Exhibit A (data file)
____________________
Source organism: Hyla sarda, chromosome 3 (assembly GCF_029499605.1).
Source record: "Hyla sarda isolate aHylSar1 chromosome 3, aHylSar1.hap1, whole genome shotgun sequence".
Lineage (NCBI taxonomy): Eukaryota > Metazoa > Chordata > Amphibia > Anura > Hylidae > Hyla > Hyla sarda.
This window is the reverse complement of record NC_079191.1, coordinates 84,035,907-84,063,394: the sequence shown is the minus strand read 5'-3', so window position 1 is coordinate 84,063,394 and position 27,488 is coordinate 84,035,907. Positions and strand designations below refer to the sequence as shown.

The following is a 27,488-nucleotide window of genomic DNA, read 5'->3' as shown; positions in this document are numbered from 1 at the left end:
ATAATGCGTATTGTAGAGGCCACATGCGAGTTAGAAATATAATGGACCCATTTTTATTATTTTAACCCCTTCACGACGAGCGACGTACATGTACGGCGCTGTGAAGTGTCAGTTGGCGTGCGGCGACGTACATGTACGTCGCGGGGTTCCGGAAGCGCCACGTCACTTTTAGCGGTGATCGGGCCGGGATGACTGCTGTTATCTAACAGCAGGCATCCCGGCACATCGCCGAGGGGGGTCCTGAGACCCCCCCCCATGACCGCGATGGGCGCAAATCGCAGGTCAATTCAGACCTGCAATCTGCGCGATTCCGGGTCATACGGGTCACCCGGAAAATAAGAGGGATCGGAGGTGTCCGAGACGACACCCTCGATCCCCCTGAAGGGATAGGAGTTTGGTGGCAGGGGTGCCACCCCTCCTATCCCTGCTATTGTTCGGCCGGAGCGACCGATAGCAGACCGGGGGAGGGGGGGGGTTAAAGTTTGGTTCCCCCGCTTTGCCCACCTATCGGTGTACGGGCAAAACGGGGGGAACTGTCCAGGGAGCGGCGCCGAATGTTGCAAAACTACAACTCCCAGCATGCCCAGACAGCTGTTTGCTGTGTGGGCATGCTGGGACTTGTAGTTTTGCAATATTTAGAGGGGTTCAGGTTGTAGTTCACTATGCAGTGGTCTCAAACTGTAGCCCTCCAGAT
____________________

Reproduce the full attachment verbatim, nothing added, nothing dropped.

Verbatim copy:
Source organism: Hyla sarda, chromosome 3 (assembly GCF_029499605.1).
Source record: "Hyla sarda isolate aHylSar1 chromosome 3, aHylSar1.hap1, whole genome shotgun sequence".
Lineage (NCBI taxonomy): Eukaryota > Metazoa > Chordata > Amphibia > Anura > Hylidae > Hyla > Hyla sarda.
This window is the reverse complement of record NC_079191.1, coordinates 84,035,907-84,063,394: the sequence shown is the minus strand read 5'-3', so window position 1 is coordinate 84,063,394 and position 27,488 is coordinate 84,035,907. Positions and strand designations below refer to the sequence as shown.

The following is a 27,488-nucleotide window of genomic DNA, read 5'->3' as shown; positions in this document are numbered from 1 at the left end:
ATAATGCGTATTGTAGAGGCCACATGCGAGTTAGAAATATAATGGACCCATTTTTATTATTTTAACCCCTTCACGACGAGCGACGTACATGTACGGCGCTGTGAAGTGTCAGTTGGCGTGCGGCGACGTACATGTACGTCGCGGGGTTCCGGAAGCGCCACGTCACTTTTAGCGGTGATCGGGCCGGGATGACTGCTGTTATCTAACAGCAGGCATCCCGGCACATCGCCGAGGGGGGTCCTGAGACCCCCCCCCATGACCGCGATGGGCGCAAATCGCAGGTCAATTCAGACCTGCAATCTGCGCGATTCCGGGTCATACGGGTCACCCGGAAAATAAGAGGGATCGGAGGTGTCCGAGACGACACCCTCGATCCCCCTGAAGGGATAGGAGTTTGGTGGCAGGGGTGCCACCCCTCCTATCCCTGCTATTGTTCGGCCGGAGCGACCGATAGCAGACCGGGGGAGGGGGGGGGTTAAAGTTTGGTTCCCCCGCTTTGCCCACCTATCGGTGTACGGGCAAAACGGGGGGAACTGTCCAGGGAGCGGCGCCGAATGTTGCAAAACTACAACTCCCAGCATGCCCAGACAGCTGTTTGCTGTGTGGGCATGCTGGGACTTGTAGTTTTGCAATATTTAGAGGGGTTCAGGTTGTAGTTCACTATGCAGTGGTCTCAAACTGTAGCCCTCCAGAT